of these devices and many, many others. So, when I go to a new site, I want that new site
to know me. To know about me, what I care about and so forth. I don't want to be treated
as a stranger which is what happens today. So remember me, show me what I like but also
I want you to challenge me. I want you to say here's something new; here something you
didn't know. Here's an opposing view error, in case you want to read it. We know from
studies that about two thirds of people will not choose that way, but we also know that
one third will. We want to get to that one third as well the two thirds and give them
a choice as well. One of the questions that you ask when you look at [INDISTINCT] today
is how do people consume news? How do they make decisions when a lot of it is social?
In the statistics about social consumption are really phenomenal. We're talking about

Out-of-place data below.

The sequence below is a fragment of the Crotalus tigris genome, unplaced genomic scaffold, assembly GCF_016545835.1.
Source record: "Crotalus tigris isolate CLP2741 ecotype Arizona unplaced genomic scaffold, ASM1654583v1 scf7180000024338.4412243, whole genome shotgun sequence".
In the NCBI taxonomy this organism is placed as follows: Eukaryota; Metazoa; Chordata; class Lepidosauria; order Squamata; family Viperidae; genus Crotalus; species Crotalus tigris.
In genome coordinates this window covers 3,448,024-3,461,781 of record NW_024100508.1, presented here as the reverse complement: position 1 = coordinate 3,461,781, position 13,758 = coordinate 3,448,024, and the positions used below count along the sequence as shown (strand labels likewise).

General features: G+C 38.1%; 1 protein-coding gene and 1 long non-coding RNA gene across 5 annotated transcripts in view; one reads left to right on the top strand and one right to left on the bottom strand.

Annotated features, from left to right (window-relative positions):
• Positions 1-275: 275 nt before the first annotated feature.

Facebook and Twitter already which was excellent. One out of every six minutes spent online,
it's been inside of the social network today. You wonder why are these things so important
if you don't use them yourself? The two girls who are trapped in a culvert in Australia,
ages 11 and 13, who updated their Facebook web status to say where they were and they
were rescued; they understand the power of a social network. Or the gentlemen who was
terribly trapped in a Haitian shopping center and was not able to get out who used his iPhone
application to study how to bandage his arm until he was ultimately rescued, that's a
person who understands the power of social networks. These are very, very real and very,